Flowzario’s Wellness Rant Vol. 3: Happiness
July 26, 2018Rosario Chozas
Let’s talk about how gloomy happiness has become, and also a little bit about chocolate.
For a while I have been toying with the idea of writing about happiness, self-improvement, constant growth and ‘living a life you don’t need a vacation from’. A) it’s completely unrealistic to achieve and toconstantly maintain these principles and emotions as a real adult in life. Also, not sure why we are so obsessed with them. And B) it’s also exhausting to feel as though we are missing out on something if we’re not always “great.” Here’s the thing folks: I’m officially over it.
Before ranting on I would like to clarify that I by no means glorify sadness or melancholy and understand that extended periods of such emotions can weaken our moral. This leads us into places that are NOT healthy and that’s not great nor should it be championed by anyone in any way. I am simply proposing the idea that happiness lies in a harmonic combination of emotions (whatever they might be) and NOT in the exclusion of them. In other words, we need a little bit of darkness to feel the light.
Part 1. The Obsession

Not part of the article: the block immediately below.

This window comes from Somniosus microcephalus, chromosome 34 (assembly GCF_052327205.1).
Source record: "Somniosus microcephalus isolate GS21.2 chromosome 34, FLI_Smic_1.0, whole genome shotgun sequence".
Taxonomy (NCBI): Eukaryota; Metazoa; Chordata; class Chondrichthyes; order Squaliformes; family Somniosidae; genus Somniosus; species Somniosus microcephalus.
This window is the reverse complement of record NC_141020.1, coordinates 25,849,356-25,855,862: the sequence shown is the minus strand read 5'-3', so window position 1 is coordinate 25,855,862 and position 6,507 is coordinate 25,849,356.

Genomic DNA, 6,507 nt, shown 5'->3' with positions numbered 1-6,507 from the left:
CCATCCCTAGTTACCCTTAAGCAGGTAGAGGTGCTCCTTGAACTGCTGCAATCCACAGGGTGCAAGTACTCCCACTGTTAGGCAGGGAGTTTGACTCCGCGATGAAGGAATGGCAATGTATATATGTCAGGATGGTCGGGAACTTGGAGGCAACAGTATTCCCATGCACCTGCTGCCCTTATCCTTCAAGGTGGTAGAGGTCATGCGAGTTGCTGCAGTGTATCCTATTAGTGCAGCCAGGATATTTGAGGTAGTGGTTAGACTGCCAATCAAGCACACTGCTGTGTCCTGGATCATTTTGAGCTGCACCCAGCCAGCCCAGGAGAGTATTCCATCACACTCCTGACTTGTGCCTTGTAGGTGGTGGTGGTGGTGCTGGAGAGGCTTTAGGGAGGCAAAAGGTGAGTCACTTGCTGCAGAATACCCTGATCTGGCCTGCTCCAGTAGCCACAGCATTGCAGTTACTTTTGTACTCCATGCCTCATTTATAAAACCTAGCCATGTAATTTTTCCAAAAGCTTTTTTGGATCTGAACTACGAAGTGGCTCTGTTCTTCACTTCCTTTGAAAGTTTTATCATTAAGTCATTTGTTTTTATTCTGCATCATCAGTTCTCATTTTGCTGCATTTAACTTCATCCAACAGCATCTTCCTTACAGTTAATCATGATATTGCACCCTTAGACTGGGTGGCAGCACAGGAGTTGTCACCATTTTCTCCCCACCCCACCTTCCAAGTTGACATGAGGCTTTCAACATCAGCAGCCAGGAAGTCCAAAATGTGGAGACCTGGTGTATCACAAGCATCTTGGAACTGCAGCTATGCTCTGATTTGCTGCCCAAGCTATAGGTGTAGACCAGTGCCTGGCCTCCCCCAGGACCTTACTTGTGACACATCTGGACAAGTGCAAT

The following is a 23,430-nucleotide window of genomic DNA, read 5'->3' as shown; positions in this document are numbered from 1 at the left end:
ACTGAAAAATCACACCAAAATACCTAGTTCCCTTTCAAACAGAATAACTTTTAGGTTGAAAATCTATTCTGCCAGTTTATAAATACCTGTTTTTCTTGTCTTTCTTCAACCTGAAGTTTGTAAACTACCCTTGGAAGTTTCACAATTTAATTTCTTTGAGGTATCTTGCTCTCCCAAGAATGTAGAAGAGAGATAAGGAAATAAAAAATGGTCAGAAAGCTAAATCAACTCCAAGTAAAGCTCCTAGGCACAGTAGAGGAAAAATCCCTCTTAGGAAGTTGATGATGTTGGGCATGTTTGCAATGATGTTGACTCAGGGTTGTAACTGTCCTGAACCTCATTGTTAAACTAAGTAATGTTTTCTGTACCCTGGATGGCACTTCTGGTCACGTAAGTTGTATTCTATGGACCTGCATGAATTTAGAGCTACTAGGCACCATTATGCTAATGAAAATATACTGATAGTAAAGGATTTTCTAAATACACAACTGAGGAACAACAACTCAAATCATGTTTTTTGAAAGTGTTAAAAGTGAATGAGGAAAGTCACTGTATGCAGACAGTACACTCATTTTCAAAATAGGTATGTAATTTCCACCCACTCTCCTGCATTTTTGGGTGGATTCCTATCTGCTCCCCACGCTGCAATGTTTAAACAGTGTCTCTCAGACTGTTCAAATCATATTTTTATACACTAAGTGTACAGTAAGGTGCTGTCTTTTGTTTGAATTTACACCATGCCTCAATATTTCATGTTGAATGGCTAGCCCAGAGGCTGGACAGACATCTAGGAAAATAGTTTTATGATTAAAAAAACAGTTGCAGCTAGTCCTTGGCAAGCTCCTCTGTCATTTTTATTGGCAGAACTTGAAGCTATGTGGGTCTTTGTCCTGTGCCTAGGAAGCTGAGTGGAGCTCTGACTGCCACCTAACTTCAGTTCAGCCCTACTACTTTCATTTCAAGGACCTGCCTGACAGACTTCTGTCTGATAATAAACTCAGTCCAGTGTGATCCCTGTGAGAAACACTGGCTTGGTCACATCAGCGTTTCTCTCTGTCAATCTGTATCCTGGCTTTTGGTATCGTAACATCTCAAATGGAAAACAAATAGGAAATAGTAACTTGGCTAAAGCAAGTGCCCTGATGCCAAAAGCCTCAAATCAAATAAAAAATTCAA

There are both good things and not so good things about engaging in self-improvement. “I’ve had a shit bag of a day and would greatly benefit from a yoga class” = great. “I don’t know how to express anything other than linear positive emotions IRL, when I meet people, at friend gatherings, on the socials” = you’re exhausting and probably exhausted. Constantly try to (or lying to yourself that you are) living the happy life you’re told is “happy” eventually leads to some serious shit.
Here’s a common scenario. If It’s not on social media, it’s a TedTalk or a ‘great’ book or a weekend workshop, not matter what, we see the idea of happiness everywhere. But it essentially leads down the same path of you eating dark chocolate (probably before dinner time and maybe a little stoned) feeling like you could BE, you could EXIST in a way in which happiness was always the constant present emotion you felt, but right now that’s not you. You’re eating chocolate two hits into your weed pen feeling a little sad or funky because life and that’s no Bueno.
Eventually, if you don’t feel happy, you take it out on yourself for not yielding the results you’ve been lied to about. After you feel like a big pile of dog shit for not living the TedTalk life, all anyone talks about its how they’re “doing great” followed by quick bullet points that provide validity as to how great they are. Really, any chance to share the vapid side of what they consider happiness. We get diluted into a world where happiness is the only acceptable emotion through which we can socialize, and anything else is taboo.